Upto 150 dogbite cases daily at Teku Hospital

Published On: February 3, 2018 07:26 AM NPT By: Bishnu Prasad Aryal

KATHMANDU, Feb 3: Between 400 to 500 persons rush to the state-owned Shukraraj Tropical and Infectious Disease Hospital at Teku of Kathmandu daily after being bitten by dogs or other animals in the Kathmandu Valley. Ninety two percent of rabies cases belong to dog bites, according to health officials.

According to the hospital, the hospital receives altogether 400-500 persons including 100-150 cases of dog bites every day. However, several patients do not take animal bites seriously and discontinue intake of vaccines without completing the full dose.

Dr Sher Bahadur Pun, coordinator of Clinical Research Unit at the hospital, said that dog bites are as major a health problem as heart, and kidney diseases and HIV cases in our country. “It’s a serious health concern but ignored in our society,” said Dr Pun.

Instances of dog bite are more or less the same every day throughout the year, according to the hospital. Ninety-two percent of rabies patients get the disease from dogbite. Besides this, they also receive cases of cat and jackal bites, according to Dr Pun. “Bites by any rabid animal including cow, buffalo and goat can transmit the disease to human beings,” he said.

Though it’s a preventable disease, 16 patients, including one victim of cat bite, died of rabies in the Valley in the last fiscal year. “The victims should be vaccinated at the earliest possible. A dogbite victim should immediately visit the hospital and take vaccines,” said Pun. “But many victims visit the hospital after two-three days or weeks,” he added.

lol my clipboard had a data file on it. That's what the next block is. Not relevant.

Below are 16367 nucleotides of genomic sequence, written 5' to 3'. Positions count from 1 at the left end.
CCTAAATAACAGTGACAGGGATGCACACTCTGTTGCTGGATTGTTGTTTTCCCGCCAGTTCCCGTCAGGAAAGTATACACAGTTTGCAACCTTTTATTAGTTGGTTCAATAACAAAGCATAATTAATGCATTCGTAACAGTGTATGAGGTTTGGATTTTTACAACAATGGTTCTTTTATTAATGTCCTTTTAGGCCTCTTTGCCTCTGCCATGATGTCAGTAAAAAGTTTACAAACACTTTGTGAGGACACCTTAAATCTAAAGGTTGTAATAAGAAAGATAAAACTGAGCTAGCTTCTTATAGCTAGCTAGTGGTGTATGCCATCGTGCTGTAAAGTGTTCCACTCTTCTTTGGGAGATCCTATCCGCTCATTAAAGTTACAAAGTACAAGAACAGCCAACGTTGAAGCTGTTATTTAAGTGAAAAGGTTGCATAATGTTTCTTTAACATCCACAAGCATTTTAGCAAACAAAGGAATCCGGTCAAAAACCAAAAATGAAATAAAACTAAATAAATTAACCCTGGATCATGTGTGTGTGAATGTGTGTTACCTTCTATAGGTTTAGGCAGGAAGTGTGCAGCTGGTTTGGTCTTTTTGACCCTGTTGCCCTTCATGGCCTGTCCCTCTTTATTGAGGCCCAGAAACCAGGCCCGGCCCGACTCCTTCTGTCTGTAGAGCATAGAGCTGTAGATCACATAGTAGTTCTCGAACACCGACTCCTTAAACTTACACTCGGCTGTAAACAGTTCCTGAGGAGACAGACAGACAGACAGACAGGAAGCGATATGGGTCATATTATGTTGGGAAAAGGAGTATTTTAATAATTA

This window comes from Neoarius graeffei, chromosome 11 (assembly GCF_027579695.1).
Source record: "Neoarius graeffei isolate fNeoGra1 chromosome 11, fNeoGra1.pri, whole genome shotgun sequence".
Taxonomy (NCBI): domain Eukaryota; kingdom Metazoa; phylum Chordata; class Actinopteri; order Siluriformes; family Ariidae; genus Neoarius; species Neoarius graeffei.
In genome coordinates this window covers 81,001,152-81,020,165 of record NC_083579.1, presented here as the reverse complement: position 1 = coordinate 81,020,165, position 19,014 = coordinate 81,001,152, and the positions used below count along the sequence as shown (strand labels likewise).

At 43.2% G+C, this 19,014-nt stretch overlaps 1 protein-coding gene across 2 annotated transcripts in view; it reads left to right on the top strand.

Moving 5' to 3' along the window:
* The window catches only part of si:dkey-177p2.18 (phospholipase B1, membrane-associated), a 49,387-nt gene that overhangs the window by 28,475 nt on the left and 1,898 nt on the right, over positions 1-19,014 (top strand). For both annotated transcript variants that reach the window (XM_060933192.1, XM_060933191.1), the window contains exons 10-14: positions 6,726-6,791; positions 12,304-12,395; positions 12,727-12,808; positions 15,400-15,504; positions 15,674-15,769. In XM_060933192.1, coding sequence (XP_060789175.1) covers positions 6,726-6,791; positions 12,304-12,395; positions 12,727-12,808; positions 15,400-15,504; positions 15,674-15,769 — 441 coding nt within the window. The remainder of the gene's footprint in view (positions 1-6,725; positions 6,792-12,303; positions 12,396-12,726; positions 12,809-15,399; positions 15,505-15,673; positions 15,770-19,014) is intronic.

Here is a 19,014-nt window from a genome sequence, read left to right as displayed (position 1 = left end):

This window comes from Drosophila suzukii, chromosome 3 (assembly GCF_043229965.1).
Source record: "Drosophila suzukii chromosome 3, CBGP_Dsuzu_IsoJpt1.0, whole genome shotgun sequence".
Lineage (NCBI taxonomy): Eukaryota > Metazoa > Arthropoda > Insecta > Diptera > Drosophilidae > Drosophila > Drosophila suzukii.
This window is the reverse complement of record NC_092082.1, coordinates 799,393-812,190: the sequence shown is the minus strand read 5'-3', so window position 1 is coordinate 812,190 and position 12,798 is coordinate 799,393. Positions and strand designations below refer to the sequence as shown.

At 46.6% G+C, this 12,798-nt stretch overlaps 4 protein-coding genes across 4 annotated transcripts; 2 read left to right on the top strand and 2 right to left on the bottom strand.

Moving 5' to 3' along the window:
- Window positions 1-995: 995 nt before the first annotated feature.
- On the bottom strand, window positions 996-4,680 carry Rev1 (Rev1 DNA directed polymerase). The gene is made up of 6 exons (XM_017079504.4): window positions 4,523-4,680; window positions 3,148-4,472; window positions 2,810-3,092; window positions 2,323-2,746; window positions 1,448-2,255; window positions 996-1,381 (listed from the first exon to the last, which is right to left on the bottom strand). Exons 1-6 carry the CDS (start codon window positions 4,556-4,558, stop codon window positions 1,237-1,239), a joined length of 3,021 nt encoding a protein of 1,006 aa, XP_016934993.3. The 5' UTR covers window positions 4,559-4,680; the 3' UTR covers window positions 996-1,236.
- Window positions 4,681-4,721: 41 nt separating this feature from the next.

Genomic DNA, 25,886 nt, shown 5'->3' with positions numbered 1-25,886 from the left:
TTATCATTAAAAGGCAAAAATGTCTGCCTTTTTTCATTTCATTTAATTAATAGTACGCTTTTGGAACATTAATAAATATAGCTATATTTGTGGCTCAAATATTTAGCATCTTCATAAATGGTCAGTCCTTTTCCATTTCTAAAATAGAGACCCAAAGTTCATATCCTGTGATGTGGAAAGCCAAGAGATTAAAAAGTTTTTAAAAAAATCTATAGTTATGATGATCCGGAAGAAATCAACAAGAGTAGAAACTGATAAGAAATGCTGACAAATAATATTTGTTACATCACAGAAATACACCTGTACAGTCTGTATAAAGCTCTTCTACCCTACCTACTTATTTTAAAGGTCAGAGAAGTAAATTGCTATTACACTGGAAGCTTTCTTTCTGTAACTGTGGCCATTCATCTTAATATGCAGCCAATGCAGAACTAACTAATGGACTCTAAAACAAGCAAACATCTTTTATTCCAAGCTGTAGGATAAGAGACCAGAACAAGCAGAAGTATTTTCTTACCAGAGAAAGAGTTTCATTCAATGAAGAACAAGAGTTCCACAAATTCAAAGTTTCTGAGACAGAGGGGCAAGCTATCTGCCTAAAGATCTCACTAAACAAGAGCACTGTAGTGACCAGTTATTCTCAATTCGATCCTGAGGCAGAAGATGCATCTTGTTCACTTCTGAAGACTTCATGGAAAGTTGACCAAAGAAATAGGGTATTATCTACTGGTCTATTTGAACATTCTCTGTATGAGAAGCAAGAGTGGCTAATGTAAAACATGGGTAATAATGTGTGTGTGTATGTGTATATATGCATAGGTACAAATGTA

According to the World Health Organization (WHO), the incubation period from transmission is one to three months, with symptoms of hydro and aero phobia, aggression and pouncing on others. The symptoms of rabies are seen between 30 to 90 days, said Dr Pun. “Once the symptoms are seen, the chance of survival is very slim,” he added. “The symptoms are observed only after the virus reaches the brain of the infected person.”

Patients are treated through two types of vaccinating process -- intramuscular and intra-dermal -- against dog or animal bites. The intramuscular vaccination is administered continuously for five days while intra-dermal vaccination (economic doze) is a four-day course. If the bites are on the sensitive parts of the body such as above the neck, veins and finger tips and multiple bites, the patients need extra treatment, said Dr Pun. “Bites on other parts of the body spread the virus slowly resulting in delayed symptoms.”

“In sensitive cases of animal bite, an immunoglobulin injection is additionally given to the victim,” he added, “People from other parts of the country come here for immunoglobulin injection as it is not easily available outside the Kathmandu Valley.”

The most aggravating fact is that dogbite patients never take it seriously. “They leave vaccination without completing the full course of four or five days,” said Dr Pun. “We request them to complete the course without break,” he said, urging everyone to visit the hospital immediately after dog or animal bites.

Shukraraj Hospital provides free treatment including vaccination to cases of dog or other animal bites. Each doze of the vaccine costs Rs 500 to Rs 600 in private hospitals. “The rich people mostly go to private hospitals,” said Dr Pun. “We are providing free services mainly to the ordinary people, who are very prone to dogbites.”

Animal welfare activist Uttam Kafle of Animal Nepal said that there are more than 20,000 stray dogs in the Kathmandu Valley. However, some reports say that there are over 25,000 stray dogs in the Valley.

Leave A Comment